Personal Injury Law News

What are the leading causes of big rig and truck related accidents?

Tuesday, April 10, 2018

The U.S. Department of Transportation (USDOT) estimates that approximately 3,000 motorists are killed every year on U.S. roads and highways specifically due to an accident involving a large truck. The USDOT defines a large truck as any vehicle weighing 10,000 pounds or more, or any vehicle (like a bus) designed to carry 15 or more passengers. There are many factors involved in large truck accidents, and a familiarity with the leading causes of large truck accidents could help you avoid winding up in a wreck of your own. The following list details the most common causes of large truck accidents, as reported and compiled by the USDOT and other fact-gathering organizations.

 

The T-Bone

One of the most dangerous and most common kinds of large truck accidents is the "T-bone." A T-bone happens when a vehicle is crossing an intersection and is struck from the side by a truck running perpendicular to them as it attempts to pass through the same intersection. T-bones are particularly common in large truck wrecks because most 18-wheelers and other semi-trucks ride much higher up than their smaller victims. Because truck drivers are, at times, unable to see these smaller sedans and coups, they are more likely to run into them.

 

Lost Load Accidents

Most large vehicle accidents involve tractor-trailer type semi-trucks. Because a semi is actually two different vehicles lashed together, different physics come into play when operating these two-piece automobiles. Improperly stored freight can cause an attached trailer to become unbalanced and difficult to control. Such unbalanced trailers can swing wide during turns or skid dangerously into other lanes when the truck merges. Furthermore, trailers that break loose due to being improperly secured to their haulers can cause serious, multiple-vehicle accidents. Another related issue is when the doors on a loaded trailer or the back gate on an open-air trailer accidentally comes open. Loose merchandise can fly from the back of the unsecured trailer at high rates of speed, distracting drivers and injuring people on the road behind it.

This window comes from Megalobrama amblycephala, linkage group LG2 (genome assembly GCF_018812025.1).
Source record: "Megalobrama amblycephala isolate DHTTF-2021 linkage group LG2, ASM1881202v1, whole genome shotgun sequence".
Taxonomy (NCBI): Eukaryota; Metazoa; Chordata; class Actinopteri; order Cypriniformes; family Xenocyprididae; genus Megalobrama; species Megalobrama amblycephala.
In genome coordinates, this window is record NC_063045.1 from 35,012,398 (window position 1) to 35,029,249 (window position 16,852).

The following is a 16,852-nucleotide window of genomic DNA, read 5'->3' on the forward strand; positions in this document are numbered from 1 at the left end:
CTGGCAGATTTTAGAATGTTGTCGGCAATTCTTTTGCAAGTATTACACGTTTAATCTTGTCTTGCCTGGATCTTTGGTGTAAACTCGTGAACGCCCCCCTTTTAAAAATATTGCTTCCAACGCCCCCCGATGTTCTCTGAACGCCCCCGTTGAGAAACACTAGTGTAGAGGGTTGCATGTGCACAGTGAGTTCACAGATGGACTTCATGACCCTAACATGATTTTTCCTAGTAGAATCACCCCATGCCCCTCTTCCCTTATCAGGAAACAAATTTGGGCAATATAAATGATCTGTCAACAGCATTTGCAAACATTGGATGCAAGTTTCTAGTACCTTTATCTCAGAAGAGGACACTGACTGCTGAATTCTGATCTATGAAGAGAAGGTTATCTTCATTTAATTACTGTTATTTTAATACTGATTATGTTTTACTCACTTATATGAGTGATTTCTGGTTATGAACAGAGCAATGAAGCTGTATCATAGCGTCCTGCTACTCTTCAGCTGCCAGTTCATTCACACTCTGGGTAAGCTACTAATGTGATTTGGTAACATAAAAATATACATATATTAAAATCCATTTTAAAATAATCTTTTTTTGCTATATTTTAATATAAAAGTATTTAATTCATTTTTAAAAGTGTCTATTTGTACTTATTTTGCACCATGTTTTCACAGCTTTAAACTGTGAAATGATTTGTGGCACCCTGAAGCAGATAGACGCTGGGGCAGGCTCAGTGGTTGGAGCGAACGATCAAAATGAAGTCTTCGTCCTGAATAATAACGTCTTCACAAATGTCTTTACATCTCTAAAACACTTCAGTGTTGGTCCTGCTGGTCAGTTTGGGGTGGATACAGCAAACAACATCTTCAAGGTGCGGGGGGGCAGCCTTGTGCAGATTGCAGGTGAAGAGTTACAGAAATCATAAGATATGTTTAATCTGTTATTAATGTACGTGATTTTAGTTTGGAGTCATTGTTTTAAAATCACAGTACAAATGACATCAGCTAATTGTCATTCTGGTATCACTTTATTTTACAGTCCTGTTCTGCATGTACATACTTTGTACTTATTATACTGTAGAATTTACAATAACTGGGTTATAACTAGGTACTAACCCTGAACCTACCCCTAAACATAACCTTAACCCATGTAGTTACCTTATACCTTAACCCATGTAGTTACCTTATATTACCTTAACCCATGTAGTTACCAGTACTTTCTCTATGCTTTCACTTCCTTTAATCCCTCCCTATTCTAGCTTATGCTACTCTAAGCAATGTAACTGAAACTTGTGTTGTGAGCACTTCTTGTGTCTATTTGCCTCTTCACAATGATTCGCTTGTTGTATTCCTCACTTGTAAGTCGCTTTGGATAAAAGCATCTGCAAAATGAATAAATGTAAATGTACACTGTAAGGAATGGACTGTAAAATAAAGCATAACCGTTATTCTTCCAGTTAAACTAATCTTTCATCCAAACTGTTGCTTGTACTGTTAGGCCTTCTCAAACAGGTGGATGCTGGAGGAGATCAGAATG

Slick Roads And Heavy Loads

Inclement weather is a common factor in many automobile accidents, but it presents a particular problem for tractor-trailer operators. Big rigs, as the name implies, are significantly larger and heavier than other vehicles on the road—even when travelling with empty or lightly loaded trailers. This difference in weight can often cause a large truck to have difficulty slowing down. A large truck that slows too quickly can "jack knife," forcing the trailer and cab to turn against one another and potentially blocking the entire roadway. This problem can be exacerbated by wet or snowy road conditions. Large commercial semi-trucks require an estimated 40 percent more space in which to come to a complete stop than the average car. So if the average car needs two car lengths in which to come to a complete stop, a large truck will need at least three. These differences in handling present problems not only for the drivers of large trucks, but also for the folks they share the roads with—who tend to be drivers who are unfamiliar with how tractor-trailers handle and who struggle to maneuver around them safely.

 

Other Causes of Large Truck Accidents

About 10 percent of all large truck accidents happen because of driver fatigue. Interestingly, this is not the leading cause of truck accidents. Drugs and alcohol also play a significant factor, and more than 20 percent of large truck operators implicated in a wreck fail post-accident drug screening. Another common cause of truck accidents is simple confusion. Unfamiliarity with the stretch of road on which the accident occurs was cited in 22 percent of all cases in which a driver lost control of their big rig.

Further, many other issues concerning blind spots, maneuverability and a general fear of travelling next to large vehicles may all play a role in causing cars to initiate contact with a big truck. Many times while the truck in question may not have started the accident, a completely unrelated accident somewhere further up the road can cause a large truck to react quickly and poorly, thus endangering other uninvolved motorists.

If you or a loved one have been injured in a large truck accident, contact the personal injury and truck accident experts at Anderson, Dozier, Blanda & Saltzman for a thorough evaluation of your case today.